Nestlé forms energy reduction partnership with Sheffield Hallam

By Laurence Gibbons contact

- Last updated on GMT

Nestlé will focus on the energy used to manufacture its KitKat bars
Nestlé will focus on the energy used to manufacture its KitKat bars

Related tags: Sheffield hallam university, Sheffield, University of sheffield

Food and drink manufacturers could benefit from improved resource efficiency and cost savings across the supply chain as a result of a partnership between Nestlé UK and Ireland and Sheffield Hallam University’s National Centre for Excellence for Food Engineering.

They are leading a series of Innovate UK projects in areas of science, engineering and technology, they claimed.

Working with Sheffield Hallam’s Centre of Excellence for Food Engineering and Spirax Sarco, Nestlé UK will help develop a project to improve waste heat recovery processes.

KitKats project

The project will focus on the carbon footprint of the 40-metre long ovens used by Nestlé UK to manufacture its KitKat chocolate bars and will explore ways to improve the existing process.

Baking technologies in food and drink manufacturing processes typically use gas-fired heaters, which produce large volumes of waste heat at 300 to 400 degrees Celsius.

Nestlé UK and Ireland’s resource efficiency lead Richard McNeill said: “In meeting the greatest challenges facing our business today and in the future, the need to collaborate is clear. Through our projects with Innovate UK we are driving innovation, gaining new insight into our operations and adding value to our business partners, academia and society.”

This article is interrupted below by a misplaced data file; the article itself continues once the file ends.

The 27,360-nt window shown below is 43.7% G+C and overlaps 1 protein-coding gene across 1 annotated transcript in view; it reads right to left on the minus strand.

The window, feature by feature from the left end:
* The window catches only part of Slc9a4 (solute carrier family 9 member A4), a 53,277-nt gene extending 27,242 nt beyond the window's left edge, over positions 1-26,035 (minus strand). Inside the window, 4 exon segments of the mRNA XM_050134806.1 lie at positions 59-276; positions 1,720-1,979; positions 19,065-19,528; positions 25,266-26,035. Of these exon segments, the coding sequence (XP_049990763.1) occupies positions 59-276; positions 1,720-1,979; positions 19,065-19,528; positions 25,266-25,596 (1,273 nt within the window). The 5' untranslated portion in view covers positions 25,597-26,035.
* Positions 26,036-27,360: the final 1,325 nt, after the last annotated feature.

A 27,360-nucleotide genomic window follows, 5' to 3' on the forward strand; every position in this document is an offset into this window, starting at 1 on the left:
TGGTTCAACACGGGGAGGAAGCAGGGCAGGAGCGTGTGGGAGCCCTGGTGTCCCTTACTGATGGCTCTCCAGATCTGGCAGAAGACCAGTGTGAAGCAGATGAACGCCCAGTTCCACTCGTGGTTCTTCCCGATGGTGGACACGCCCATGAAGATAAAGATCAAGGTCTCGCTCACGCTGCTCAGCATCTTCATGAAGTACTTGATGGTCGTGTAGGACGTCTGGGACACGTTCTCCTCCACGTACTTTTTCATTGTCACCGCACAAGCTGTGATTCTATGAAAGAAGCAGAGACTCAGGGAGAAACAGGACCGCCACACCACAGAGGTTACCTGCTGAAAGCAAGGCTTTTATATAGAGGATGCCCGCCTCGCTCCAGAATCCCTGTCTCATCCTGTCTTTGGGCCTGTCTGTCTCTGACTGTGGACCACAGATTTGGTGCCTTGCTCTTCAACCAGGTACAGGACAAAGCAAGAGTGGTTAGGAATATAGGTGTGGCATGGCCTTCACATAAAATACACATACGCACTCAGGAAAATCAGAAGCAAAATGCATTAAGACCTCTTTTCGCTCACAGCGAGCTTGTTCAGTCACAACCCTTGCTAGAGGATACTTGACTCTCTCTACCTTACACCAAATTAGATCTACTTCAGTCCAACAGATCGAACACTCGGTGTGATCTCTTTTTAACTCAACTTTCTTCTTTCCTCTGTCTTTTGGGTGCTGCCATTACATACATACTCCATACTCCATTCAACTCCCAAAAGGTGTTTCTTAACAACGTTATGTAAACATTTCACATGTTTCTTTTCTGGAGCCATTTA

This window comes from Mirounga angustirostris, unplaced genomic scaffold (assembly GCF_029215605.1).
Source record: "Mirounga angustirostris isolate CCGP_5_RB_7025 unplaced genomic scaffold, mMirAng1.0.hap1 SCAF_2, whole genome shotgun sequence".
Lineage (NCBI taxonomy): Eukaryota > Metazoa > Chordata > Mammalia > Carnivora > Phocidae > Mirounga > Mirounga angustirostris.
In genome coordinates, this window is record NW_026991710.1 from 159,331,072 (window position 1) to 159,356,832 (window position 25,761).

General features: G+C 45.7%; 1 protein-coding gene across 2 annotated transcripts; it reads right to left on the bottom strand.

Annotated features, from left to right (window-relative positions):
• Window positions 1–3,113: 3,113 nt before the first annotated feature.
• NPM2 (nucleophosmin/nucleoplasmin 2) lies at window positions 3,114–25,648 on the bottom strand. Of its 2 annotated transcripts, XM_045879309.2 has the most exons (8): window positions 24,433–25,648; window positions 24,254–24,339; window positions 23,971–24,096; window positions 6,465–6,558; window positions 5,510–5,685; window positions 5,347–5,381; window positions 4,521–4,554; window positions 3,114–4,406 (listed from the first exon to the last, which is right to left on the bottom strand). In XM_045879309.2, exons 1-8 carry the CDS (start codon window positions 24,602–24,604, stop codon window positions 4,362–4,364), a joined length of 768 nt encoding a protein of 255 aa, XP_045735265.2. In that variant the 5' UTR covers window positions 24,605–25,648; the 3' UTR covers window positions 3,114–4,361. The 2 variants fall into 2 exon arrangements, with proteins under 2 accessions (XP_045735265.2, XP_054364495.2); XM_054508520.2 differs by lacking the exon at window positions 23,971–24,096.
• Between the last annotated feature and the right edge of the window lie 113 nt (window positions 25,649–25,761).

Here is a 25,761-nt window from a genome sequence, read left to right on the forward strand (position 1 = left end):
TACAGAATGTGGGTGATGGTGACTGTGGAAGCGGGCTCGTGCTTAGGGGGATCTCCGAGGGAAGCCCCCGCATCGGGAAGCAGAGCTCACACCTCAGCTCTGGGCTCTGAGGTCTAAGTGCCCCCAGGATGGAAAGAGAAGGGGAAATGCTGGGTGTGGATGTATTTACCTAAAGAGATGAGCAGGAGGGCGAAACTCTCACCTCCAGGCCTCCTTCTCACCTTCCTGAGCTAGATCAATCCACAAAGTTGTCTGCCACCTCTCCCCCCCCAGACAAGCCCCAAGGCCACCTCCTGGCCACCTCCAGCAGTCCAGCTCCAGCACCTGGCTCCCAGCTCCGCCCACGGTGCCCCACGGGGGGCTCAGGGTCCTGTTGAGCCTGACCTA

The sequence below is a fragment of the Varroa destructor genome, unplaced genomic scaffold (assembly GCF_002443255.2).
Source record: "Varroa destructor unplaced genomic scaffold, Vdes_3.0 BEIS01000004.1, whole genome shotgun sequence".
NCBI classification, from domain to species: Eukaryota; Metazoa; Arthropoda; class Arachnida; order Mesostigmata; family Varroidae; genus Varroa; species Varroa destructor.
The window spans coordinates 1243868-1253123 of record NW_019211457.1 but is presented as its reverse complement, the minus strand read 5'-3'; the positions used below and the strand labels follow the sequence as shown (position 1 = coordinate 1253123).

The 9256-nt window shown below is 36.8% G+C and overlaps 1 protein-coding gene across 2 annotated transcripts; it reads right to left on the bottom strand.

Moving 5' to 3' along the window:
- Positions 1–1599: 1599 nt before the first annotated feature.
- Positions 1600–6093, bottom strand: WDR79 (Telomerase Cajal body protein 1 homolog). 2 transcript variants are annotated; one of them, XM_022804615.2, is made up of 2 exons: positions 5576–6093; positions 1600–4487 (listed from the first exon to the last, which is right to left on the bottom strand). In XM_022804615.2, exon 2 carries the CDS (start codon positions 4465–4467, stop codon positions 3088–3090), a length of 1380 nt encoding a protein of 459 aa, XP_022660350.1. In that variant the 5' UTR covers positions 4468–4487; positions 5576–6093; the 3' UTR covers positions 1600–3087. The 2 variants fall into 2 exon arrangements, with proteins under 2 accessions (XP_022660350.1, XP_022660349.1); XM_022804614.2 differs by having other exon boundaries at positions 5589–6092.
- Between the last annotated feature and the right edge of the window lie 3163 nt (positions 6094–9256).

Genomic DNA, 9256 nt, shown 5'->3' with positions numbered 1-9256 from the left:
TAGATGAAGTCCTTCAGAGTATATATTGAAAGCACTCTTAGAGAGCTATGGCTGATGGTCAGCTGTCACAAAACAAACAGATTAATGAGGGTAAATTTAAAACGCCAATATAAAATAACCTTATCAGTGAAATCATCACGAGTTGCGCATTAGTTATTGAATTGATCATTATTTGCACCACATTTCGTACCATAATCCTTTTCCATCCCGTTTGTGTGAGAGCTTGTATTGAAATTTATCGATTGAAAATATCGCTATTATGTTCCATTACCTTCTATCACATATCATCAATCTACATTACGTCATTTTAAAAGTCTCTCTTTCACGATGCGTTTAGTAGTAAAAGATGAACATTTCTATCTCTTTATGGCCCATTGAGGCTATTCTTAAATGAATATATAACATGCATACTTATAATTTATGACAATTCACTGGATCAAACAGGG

Dr Martin Howarth

​... have the potential to achieve savings, lower the carbon footprint and allow our students to tackle real scenarios."

Researchers will work with Nestlé UK to develop an innovative heat recovery solution to drive energy efficiency and cut the cost of energy, Sheffield Hallam said.

Savings and lower carbon footprint

Sheffield Hallam University’s director of the National Centre for Excellence in Food Engineering Dr Martin Howarth said: "We are delighted to receive these commissions from Nestlé which have the potential to achieve savings, lower the carbon footprint and allow our students to tackle real scenarios."

In a second project, engineers will work with Nestlé UK, Sheffield Hallam, First Milk and Foss to reduce raw milk supply chain wastage by three per cent across the UK supply chain.

The team will aim to develop an inline spectroscopic technology to improve process control and help to align the entire supply chain with the needs of the process, Sheffield Hallam claimed.

The technology could deliver an estimate energy saving of 190,000GJ annually across the Nestlé UK and Ireland group, and reduce process waste at its Dalston plant, it added.

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1 comment

Innovate UK article

Posted by Ryan Mcneill,

The article on Nestlé and Sheffield Hallam uses a quote that I provided but has my name incorrectly written as Richard McNeill but it should be Ryan McNeill

Regards

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